3. for sport
  4. 3[countable] a place where games such as tennis are played a tennis/squash/badminton court He won after only 52 minutes on court. see also clay court, grass court, half-court See related entries: Tennis, Basketball
  5. kings/queens
  6. 4[countable, uncountable] the official place where kings and queens live the court of Queen Victoria He was presented to the queen at court.
  7. 5the court [singular] the king or queen, their family, and the people who work for them and/or give advice to them
  8. buildings
  9. 6[countable] = courtyard
  10. 7(abbreviation Ct) [countable] used in the names of blocks of flats or apartment buildings, or of some short streets; (in Britain) used in the name of some large houses
  11. 8[countable] a large open section of a building, often with a glass roof the food court at the shopping mall
  12. Word OriginMiddle English: from Old French cort, from Latin cohors, cohort- ‘yard or retinue’. The verb is influenced by Old Italian corteare, Old French courtoyer. Compare with cohort.Extra examples Court documents showing illegal transactions were released to the press. Court was adjourned for the weekend. Divorce no longer requires a court appearance. Do you prefer playing tennis on grass courts or hard courts? He hopes to repeat his success on the grass courts of Wimbledon. He received a court summons for non-payment of tax. He should be tried at the International Court in the Hague. He was a real gentleman both on and off court and a delight to play. He was charged with contempt of court after shouting at a witness. He was found guilty at Swindon Crown Court. He will appear in court tomorrow charged with the murder. I don’t think that argument would stand up in a court of law. Mozart quickly became a favourite in court circles. Off court she is just as aggressive as she is on the court. Once a lawsuit is filed, a court date is set. Relatives of the dead girl were in court. She is a good player on hard courts. She is too young to appear before the court. She should seek damages through the civil courts. She tried to get a court order to prevent him from coming near her. She was appointed a high court judge in 1998. The Supreme Court refused to allow the appeal. The banks may decide to appeal to a higher court. The case may be heard by a court of appeal next month. The case should not be allowed to go to court. The case was appealed to a higher court. The case will be tried before a criminal court. The child was made a ward of (the) court when her parents were jailed. The company argued there was no case to answer, but the court disagreed. The company asked the court to overrule the tribunal’s decision. The court acquitted Reece of the murder of his wife. The court dismissed the appeal. The court heard how the mother had beaten the 11-year-old boy. The court held that she was entitled to receive compensation. The court issued an injunction. The court sentenced him to life in prison. The court upheld the plaintiff’s claim of unfair dismissal. The court was presided over by Judge Owen. The dispute was settled out of court. The guilty verdict was quashed by the appeal court. The players are good friends off court and train together. The players have been on court for an hour. Their neighbours took them to court. There wasn’t enough evidence to bring the case to court. They are likely to end up in divorce court. They could now face a court battle for compensation. They took their case to the Appeal Court. This is the highest court in the country. We are prepared to go to court to get our compensation. We were trying to convince the court that the rules should be changed. Will you please tell the court what happened on that morning? a member of the imperial court of Kyoto an indoor volleyball court life at court life at the court of Charles I the Court of Appeals the High Court of Justice During the court hearing, the prosecutor said she would seek maximum prison sentences. He won after only 52 minutes on court. She can’t pay her tax and is facing court action. The building is situated in a medieval court at the top of Edinburgh’s royal mile. The case took five years to come to court. The court heard yesterday how the man collapsed and died. a tennis/​squash/​badminton courtIdioms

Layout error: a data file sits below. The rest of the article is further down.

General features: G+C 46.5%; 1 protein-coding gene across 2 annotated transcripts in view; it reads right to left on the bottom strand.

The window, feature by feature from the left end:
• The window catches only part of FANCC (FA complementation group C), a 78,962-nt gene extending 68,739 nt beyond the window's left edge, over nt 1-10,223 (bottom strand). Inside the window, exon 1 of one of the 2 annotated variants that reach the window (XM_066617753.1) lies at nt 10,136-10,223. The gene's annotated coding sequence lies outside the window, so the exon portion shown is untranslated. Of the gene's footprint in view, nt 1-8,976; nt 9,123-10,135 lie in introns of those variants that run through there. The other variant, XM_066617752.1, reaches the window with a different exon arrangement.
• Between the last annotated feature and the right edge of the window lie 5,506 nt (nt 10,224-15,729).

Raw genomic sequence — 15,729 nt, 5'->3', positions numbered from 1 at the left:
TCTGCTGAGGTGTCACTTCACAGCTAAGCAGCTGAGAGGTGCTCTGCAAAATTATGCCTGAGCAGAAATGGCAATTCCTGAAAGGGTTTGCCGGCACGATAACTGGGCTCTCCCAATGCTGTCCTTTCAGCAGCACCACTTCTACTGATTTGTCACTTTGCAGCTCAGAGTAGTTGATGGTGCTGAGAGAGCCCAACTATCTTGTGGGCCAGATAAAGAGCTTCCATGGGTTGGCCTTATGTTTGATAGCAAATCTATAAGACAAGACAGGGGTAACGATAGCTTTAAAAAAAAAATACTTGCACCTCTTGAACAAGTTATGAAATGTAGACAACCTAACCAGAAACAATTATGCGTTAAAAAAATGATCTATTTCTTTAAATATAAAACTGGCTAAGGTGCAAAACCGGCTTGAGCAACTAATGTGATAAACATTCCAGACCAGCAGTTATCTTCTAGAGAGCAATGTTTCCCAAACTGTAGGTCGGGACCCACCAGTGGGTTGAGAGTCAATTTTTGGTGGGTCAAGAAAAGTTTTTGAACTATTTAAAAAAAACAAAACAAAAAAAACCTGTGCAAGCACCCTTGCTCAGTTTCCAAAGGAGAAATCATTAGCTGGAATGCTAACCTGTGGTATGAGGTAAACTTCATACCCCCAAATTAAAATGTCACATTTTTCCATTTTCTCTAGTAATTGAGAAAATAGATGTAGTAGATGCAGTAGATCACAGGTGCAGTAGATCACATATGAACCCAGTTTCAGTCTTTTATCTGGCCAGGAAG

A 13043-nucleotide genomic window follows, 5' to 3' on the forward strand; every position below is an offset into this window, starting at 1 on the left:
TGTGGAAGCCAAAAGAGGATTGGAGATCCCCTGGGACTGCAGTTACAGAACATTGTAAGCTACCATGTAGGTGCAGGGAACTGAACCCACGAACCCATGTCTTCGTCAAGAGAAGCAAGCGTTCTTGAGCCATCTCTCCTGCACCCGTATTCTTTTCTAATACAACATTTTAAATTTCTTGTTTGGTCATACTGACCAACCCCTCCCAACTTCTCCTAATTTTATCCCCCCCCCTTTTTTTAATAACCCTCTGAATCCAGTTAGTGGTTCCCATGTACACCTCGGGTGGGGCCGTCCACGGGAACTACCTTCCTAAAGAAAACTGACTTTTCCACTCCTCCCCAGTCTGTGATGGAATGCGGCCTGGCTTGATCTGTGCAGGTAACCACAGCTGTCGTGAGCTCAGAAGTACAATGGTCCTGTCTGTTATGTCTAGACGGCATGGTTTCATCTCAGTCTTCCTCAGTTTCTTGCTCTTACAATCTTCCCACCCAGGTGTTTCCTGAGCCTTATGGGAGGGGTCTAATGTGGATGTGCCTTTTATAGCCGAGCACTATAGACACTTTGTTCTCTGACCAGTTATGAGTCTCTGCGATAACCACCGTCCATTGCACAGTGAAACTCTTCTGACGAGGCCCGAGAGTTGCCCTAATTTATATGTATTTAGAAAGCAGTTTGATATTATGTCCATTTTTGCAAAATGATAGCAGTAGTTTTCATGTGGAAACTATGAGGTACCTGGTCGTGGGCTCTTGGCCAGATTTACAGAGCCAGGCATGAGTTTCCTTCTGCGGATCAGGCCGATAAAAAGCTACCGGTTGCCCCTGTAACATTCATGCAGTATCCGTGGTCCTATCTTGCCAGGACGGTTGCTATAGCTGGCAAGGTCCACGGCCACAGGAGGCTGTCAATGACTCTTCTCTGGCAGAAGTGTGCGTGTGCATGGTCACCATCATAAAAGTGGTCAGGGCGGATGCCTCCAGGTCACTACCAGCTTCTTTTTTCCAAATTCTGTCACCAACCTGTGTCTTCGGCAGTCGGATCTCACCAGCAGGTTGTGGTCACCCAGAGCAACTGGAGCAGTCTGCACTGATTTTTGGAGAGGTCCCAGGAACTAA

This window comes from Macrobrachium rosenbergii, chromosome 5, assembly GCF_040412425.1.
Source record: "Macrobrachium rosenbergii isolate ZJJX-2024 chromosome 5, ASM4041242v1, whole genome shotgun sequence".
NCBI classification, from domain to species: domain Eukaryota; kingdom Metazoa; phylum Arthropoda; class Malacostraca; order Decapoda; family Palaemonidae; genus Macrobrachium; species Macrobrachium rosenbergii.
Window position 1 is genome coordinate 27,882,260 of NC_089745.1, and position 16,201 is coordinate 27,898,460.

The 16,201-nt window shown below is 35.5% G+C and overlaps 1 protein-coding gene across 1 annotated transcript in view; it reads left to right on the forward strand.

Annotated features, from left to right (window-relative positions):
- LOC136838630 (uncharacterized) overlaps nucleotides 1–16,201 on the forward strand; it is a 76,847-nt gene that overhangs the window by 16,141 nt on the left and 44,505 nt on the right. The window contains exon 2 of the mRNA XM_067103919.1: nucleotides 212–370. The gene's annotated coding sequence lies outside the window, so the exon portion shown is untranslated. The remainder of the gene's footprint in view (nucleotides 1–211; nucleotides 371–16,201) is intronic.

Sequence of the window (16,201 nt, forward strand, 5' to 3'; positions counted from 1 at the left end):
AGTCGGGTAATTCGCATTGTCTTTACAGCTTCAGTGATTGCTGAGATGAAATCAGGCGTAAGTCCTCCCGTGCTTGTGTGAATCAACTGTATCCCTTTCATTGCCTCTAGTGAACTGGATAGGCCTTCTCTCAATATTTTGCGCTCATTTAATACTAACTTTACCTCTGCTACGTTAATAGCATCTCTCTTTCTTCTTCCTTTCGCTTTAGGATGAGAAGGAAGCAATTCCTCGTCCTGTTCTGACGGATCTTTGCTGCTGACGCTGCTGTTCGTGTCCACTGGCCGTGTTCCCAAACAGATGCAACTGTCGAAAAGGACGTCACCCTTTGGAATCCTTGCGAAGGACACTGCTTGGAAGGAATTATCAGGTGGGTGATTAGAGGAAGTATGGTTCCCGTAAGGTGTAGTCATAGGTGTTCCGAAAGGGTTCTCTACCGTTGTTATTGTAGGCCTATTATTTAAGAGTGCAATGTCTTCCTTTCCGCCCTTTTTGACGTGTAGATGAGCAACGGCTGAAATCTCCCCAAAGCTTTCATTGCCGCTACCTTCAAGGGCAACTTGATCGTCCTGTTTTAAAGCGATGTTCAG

the ball is in your/somebody’s court
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    it is your/somebody’s responsibility to take action next They've offered me the job, so the ball's in my court now.
    hold court (with somebody)
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    to entertain people by telling them interesting or funny things I met Giles holding court with some tourists in a cafe.
    laugh somebody/something out of court
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    (British English, informal) to completely reject an idea, a story, etc. that you think is not worth taking seriously at all All his attempts at explanation were simply laughed out of court.
    (old-fashioned) to treat somebody with great respect in order to gain favour with them
    rule/throw something out of court
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    to say that something is completely wrong or not worth considering, especially in a trial The charges were thrown out of court. Well that's my theory ruled out of court.
See the Oxford Advanced American Dictionary entry: court